Title: Re: --WANTED-- circuit diagrams --WANTED--
Post by Mikesan on Jul 12th, 2018, 6:19pm
The person that I sent it to did find it difficult for various reasons, but fine, if you feel that you'd like a go, I'll 'internal mail' you with the internal contact details of the member and you can both sort that out if you want to, as I said earlier.

Title: Re: --WANTED-- circuit diagrams --WANTED--
Post by Art on Jul 13th, 2018, 5:43am
I see there are vias, just that for a two layer board with keypad on one side,
their only purpose can be to send signal from the keypad matrix, or jumpers perpendicular to lines on the top side.

Are you suggesting the hardware could be completely cloned?
Even if chips might be difficult to source now, etc. (I am pretty good at that).

What about ROM images and Copyright issues?
I suppose you could still buy ROM packs, but I assume it has something in it as stock.

In any case, the project is now promoted to the sufficient quantity of glory ;)
I see there are various models of Organiser II.
Which do you suggest?

Title: Re: --WANTED-- circuit diagrams --WANTED--
Post by Mikesan on Jul 13th, 2018, 11:59am
The LZ is the most practical - bigger memory, bigger screen, more built-in functions like Notes and better OPL.  It depends though, you lose the ability to display katakana (Japanese characters) which the XP could do - see my posts.

As for cloning, it might be.  See the emulator that the user 'Sora' made - that's based on a ROM image.  Psion don't even exist as a company anymore, so I doubt that they care much - even the later SIBO and EPOC machines have gone under the new ownership of Zebra (Motorola), who now focus on the modern corporate solutions only (their Workabout is a Windows machine now - OPL has gone).

Title: Re: --WANTED-- circuit diagrams --WANTED--
Post by starhawk on Jul 13th, 2018, 9:26pm
The problem is that the mainboard layout is CRAZY. I didn't run out of time -- I ran out of patience. A trace will go through three vias, hopping back and forth between sides each time, in the space of an inch-and-a-half -- or less! Whoever laid out the dang thing was either Circuit Merlin, absolutely bats***, both, or a rather gifted Italian chef, because the layout resembles nothing so much as a plate of electronic spaghetti.

I tried to use a straight pin (the vias are juuuust big enough to poke one through) to keep track of what went where how, but even that wasn't enough to keep me straight. So I said eff it.

What I need to do, really, is heatgun all the chips off, and scan both sides of the mainboard. then bring them into an image editor (something like Photoshop), mirror one so they're facing the same way, overlay them, and reduce the opacity of one -- that way all the vias line up and the traces connect and I can effectively see both sides of the board at once. However, I've not had sufficient motivation to do that (I have a form of autism, and that's one of the effects).

Further, while there are indeed technically no ASICs per se, there is a PAL -- programmable array logic, an early precursor to the FPGA -- that someone's going to have to reverse engineer or get the programming for, if we want the complete picture.

Title: Re: --WANTED-- circuit diagrams --WANTED--
Post by Art on Jul 17th, 2018, 6:07am
I would buy my own if it were stock parts, but the PAL kills it for me.
Essentially a PGA, but it is not guaranteed to be input in one side, truth table out the other.
Any use of registers (flip-flops) can make reversing it range from difficult to nearly impossible.
That definitely kills it for me.
I have hardware with PALs I would spend the time with before this.

I think you are overcomplicating the keypad PCB.
Did you check that the rows and columns of the keypad matrix do not simply end up at at IC pins all in a row?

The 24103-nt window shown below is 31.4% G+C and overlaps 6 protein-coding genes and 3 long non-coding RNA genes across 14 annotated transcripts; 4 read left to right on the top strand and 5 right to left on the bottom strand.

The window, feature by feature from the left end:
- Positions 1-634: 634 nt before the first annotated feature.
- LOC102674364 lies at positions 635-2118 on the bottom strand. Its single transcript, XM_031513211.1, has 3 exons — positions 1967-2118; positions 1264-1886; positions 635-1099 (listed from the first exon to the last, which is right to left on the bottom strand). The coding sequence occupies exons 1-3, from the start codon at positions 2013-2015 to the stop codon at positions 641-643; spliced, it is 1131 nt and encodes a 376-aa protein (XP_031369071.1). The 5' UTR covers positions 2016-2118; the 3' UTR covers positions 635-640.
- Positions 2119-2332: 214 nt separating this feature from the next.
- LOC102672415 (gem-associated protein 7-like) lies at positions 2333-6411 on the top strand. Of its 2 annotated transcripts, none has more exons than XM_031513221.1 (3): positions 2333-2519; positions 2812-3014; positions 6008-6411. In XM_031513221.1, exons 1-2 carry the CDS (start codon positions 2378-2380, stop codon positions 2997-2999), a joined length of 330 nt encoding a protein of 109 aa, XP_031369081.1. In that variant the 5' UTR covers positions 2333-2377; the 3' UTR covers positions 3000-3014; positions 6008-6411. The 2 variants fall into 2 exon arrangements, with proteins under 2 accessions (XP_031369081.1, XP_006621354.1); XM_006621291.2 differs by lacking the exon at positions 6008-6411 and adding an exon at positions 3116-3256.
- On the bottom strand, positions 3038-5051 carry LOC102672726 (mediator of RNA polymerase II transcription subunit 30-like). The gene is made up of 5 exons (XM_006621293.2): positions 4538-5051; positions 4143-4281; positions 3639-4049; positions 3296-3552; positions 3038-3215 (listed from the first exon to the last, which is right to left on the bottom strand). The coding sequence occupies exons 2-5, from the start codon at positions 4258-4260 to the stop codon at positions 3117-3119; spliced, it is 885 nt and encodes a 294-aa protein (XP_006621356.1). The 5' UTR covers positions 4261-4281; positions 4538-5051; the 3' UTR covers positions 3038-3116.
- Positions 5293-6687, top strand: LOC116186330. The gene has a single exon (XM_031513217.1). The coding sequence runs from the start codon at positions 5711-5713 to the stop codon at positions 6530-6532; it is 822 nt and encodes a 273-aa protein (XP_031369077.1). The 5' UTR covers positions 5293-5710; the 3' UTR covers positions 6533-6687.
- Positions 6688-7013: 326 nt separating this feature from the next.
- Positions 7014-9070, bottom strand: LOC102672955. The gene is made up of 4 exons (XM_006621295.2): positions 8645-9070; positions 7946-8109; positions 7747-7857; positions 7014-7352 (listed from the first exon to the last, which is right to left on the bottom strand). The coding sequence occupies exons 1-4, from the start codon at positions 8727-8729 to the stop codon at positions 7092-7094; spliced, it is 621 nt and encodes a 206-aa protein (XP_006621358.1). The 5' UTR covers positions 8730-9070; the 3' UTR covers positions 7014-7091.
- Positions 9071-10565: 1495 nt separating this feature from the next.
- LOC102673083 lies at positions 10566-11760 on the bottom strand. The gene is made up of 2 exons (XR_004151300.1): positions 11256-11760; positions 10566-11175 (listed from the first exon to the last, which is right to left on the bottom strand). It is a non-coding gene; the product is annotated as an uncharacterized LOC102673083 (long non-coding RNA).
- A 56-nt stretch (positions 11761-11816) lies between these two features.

Then it does not really matter how they found their way there through the PCB.
The LCD controller can also be largely ignored, sine the controller would be part of the LCD module now,
and you are only really interested in communication between the (assume HD44780) controller and the rest of the board.

Removed contractions in my words to avoid that thing the forum is doing.

Title: Re: --WANTED-- circuit diagrams --WANTED--
Post by starhawk on Jul 17th, 2018, 4:50pm
The part is a Mullard PCF0330 in my broken (for reverse-engineering) Org2.

I had assumed it was a PAL with fixed inputs and outputs and not a lot of capability in between, but I'm wrong. Per datasheet, this is a full PGA sort of thing.

The LCD controller is indeed an HD44780A, and the driver chip is an HD44100H. In fact, the Mullard PGA is the only chip I can find that's not made by Hitachi...

Except for the labyrinthine traces (and oh boy are they), the machine is fairly simple -- there are only eight chips, one of which is an LM324 on the power supply.

The others are the LCD controller and driver, the CPU, the PGA, two RAMs, and a ROM. There is an unused footprint for a 2nd ROM, interestingly.

Title: Re: --WANTED-- circuit diagrams --WANTED--
Post by starhawk on Jul 17th, 2018, 8:31pm
Oh right. There is one further issue with reverse-engineering the Org2. It appears some corners were cut in the most unlikeliest of places, presumably because the devices were maybe a dollar too expensive or something. I'm really not sure why, actually -- but the PSION Organizer II is one of two places (the other being the keyboard for a Tiger Electronics Wheel-of-Fortune electronic game, where cutting corners until there's hardly anything left is quite reasonably expected) that I have ever seen what are called "carbon deposition resistors".

If you open a PSION, working or otherwise, and you look at the back of the mainboard, you will see several SMT-resistor-sized black "pads". What PSION has done there is to print carbon-composition resistor material directly onto the PCB. This has two effects -- one, it makes that component that much cheaper to 'put down' -- and two, it makes it utterly impossible to determine the actual resistance of that part without literally cutting a chunk out of the board.

Remember, passives cannot be accurately measured in-circuit, because of current leakage into the rest of the circuit... and if you can't remove the part without destroying it... yeeeaaahhh that's gonna be an issue.